16 November 2011
The US apparel market remained relatively healthy in October, although growing at a lower pace than in September. Consumer confidence stayed strong in the past months in the United States, whatever the high level in unemployment. This is sharply contrasting with a looming depression on European clothing market.
US retail sales remained very firm in October, for the second consecutive month, as a clear sign that pessimism is far from depressing demand in the United States.
Overall retail sales were up 0.5% from the previous month, after taking account of seasonal variations.
From a year earlier, retail sales were up no less than 7.2%, not far from the 7.9% jump of October.
Retail sales however decelerated at clothing stores, according to official data, falling 0.7% from previous months, after seasonal adjustment.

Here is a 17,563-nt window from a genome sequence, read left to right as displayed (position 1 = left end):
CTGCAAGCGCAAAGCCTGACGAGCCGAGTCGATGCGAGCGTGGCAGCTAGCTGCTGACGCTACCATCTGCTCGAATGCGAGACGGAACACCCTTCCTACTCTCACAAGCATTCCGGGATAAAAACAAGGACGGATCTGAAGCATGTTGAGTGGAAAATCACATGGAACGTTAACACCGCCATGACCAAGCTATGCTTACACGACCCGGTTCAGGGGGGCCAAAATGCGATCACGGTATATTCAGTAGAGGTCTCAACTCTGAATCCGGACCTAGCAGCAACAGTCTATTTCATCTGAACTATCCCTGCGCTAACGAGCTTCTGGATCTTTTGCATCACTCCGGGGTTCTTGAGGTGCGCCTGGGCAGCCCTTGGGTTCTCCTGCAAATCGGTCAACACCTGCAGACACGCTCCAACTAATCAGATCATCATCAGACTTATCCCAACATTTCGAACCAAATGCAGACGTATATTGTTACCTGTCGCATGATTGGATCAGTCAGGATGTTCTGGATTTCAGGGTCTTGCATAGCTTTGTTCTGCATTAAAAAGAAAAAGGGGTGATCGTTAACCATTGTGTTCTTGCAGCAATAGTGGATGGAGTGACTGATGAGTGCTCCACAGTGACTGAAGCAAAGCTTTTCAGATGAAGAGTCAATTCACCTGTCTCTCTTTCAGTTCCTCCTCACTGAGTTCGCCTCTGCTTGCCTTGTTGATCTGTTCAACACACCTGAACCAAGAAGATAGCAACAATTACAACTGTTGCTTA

From a year earlier, October apparel sales still rose 5.8%, but at lower pace than in September (8.7%).
Apparel chains also reported lower annual progression for same-store sales in October (see our below table).
Retail data are only in value terms and may reflect a lower increase in prices in the past month, from a year earlier.
With Black Friday and holiday sales now in sight, US apparel retailers will have a clearer view of the US consumption level for 2012.
Consumer confidence remained strong in the last months, surprisingly. Whatever the high level in unemployment and weaker real wages for a lot of US citizens, pessimism is not gaining ground.
This is possibly due to a relatively good result on equity markets.
This is also in sharp contrast with the gloomy picture being offered by the European clothing market, where depression looms.